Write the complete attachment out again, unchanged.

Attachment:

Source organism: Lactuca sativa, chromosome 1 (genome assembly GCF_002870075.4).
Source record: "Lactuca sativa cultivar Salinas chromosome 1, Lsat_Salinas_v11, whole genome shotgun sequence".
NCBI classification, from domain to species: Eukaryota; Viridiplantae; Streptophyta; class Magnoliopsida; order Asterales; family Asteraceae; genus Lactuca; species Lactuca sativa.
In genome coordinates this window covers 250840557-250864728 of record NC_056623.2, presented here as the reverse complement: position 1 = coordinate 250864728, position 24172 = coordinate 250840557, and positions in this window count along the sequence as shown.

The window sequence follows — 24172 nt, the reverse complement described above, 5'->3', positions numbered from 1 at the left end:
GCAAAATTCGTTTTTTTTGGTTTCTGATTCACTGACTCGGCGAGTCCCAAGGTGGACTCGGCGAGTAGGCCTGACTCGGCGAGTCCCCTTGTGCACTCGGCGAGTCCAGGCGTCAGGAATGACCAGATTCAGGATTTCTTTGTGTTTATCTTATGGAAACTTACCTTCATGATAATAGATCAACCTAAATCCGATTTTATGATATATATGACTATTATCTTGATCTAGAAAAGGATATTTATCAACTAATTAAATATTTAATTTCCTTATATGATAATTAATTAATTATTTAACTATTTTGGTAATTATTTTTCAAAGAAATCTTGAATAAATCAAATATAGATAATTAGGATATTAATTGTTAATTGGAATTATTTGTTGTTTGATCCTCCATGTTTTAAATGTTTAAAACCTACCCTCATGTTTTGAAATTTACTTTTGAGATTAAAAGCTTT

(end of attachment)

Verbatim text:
Source organism: Lactuca sativa, chromosome 1 (genome assembly GCF_002870075.4).
Source record: "Lactuca sativa cultivar Salinas chromosome 1, Lsat_Salinas_v11, whole genome shotgun sequence".
NCBI classification, from domain to species: Eukaryota; Viridiplantae; Streptophyta; class Magnoliopsida; order Asterales; family Asteraceae; genus Lactuca; species Lactuca sativa.
In genome coordinates this window covers 250840557-250864728 of record NC_056623.2, presented here as the reverse complement: position 1 = coordinate 250864728, position 24172 = coordinate 250840557, and positions in this window count along the sequence as shown.

The window sequence follows — 24172 nt, the reverse complement described above, 5'->3', positions numbered from 1 at the left end:
GCAAAATTCGTTTTTTTTGGTTTCTGATTCACTGACTCGGCGAGTCCCAAGGTGGACTCGGCGAGTAGGCCTGACTCGGCGAGTCCCCTTGTGCACTCGGCGAGTCCAGGCGTCAGGAATGACCAGATTCAGGATTTCTTTGTGTTTATCTTATGGAAACTTACCTTCATGATAATAGATCAACCTAAATCCGATTTTATGATATATATGACTATTATCTTGATCTAGAAAAGGATATTTATCAACTAATTAAATATTTAATTTCCTTATATGATAATTAATTAATTATTTAACTATTTTGGTAATTATTTTTCAAAGAAATCTTGAATAAATCAAATATAGATAATTAGGATATTAATTGTTAATTGGAATTATTTGTTGTTTGATCCTCCATGTTTTAAATGTTTAAAACCTACCCTCATGTTTTGAAATTTACTTTTGAGATTAAAAGCTTT